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VAT Deduction Rule Changes for Holding Companies

VAT Deduction Rule Changes for Holding Companies

Also published in Bloomberg BNA, November 2014 and Global Tax Weekly, January 2015

The Polish Ministry of Finance is planning to introduce new regulations which will significantly change VAT deduction rules for holding companies. One of the proposed changes concerns the introduction of the so called ‘pre-pro-rata’. Taxand Germany, Taxand Poland & Taxand UK explore these new regulations and the effect they could have on multinationals in Member State jurisdictions. 

Activities of holding companies that are currently taxed, exempted and out of scope of VAT – current regulations
Currently, holding companies in the EU are using the pro-rata method (indirect allocation based on turnover) for the purposes of VAT deduction (or in some cases, the method of direct allocation). Pre-pro-rata specifies the amount of VAT deduction for purchases connected with activities taxed with VAT and which remain outside the scope of VAT. For many holding companies, the pro-rata ratio is relatively high and therefore allows for the deduction of the substantial amount of input VAT from so called ‘mixed purchases’ - purchases connected both with activities taxed with VAT, (eg management services for subsidiaries), and exempted from VAT (eg loans for subsidiaries).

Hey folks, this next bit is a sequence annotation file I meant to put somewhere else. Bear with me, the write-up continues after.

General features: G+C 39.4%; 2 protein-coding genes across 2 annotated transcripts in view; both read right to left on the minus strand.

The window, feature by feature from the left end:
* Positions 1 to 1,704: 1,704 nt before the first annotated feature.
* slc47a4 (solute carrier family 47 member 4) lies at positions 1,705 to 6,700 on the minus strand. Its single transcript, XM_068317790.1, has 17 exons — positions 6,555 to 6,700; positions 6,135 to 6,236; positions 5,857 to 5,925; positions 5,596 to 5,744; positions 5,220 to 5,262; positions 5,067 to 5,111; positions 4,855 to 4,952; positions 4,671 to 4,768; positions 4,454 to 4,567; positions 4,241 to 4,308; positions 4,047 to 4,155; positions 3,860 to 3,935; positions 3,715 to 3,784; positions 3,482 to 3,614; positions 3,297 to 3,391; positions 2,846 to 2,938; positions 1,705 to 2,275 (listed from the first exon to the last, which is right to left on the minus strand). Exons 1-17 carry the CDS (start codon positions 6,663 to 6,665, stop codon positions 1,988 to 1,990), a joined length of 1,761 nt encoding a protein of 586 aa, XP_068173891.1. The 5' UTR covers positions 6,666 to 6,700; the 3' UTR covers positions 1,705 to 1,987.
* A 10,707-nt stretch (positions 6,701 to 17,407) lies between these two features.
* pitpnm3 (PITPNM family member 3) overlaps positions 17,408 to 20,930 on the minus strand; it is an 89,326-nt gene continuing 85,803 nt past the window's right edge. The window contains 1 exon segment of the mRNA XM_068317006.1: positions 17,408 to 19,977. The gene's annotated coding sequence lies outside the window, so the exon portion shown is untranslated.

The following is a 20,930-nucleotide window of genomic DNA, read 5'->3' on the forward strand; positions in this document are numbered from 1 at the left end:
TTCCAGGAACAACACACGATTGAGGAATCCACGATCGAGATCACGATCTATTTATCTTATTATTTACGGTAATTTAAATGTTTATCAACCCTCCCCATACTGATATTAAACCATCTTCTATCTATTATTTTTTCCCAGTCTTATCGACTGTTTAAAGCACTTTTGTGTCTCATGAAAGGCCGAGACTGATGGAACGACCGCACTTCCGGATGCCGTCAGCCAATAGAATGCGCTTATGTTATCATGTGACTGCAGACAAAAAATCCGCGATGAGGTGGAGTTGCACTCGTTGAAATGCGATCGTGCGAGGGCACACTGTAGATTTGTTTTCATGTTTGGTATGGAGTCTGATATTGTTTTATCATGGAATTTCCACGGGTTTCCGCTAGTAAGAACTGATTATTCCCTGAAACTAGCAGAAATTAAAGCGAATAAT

Present rules do not require the inclusion of activities beyond the scope of VAT (such as dividends, in the case of holding companies) when calculating the pro-rata. Therefore, the current VAT deduction rules are favourable for holding companies as they allow the deduction of input VAT with the pro-rata ratio that does not include the purchases remaining beyond scope of VAT. Moreover, where the holding company does not perform activities exempted from VAT, it is entitled to deduct the whole input VAT amount (both for purchases directly and indirectly connected with taxable activities eg lease of office space).

Pre-pro-rata – new regulations and their impact on holding companies
The regulations proposed by the Ministry of Finance involve the introduction of the so called ‘pre-pro-rata’ to the Polish VAT Act. Pre-pro-rata would specify the percentage of input VAT for purchases which should be allocated to activities subject to VAT and which remain beyond the scope of VAT. The main idea behind the proposed changes is to limit the current right to deduct input VAT connected with purchases which fall outside the scope of VAT for holding companies.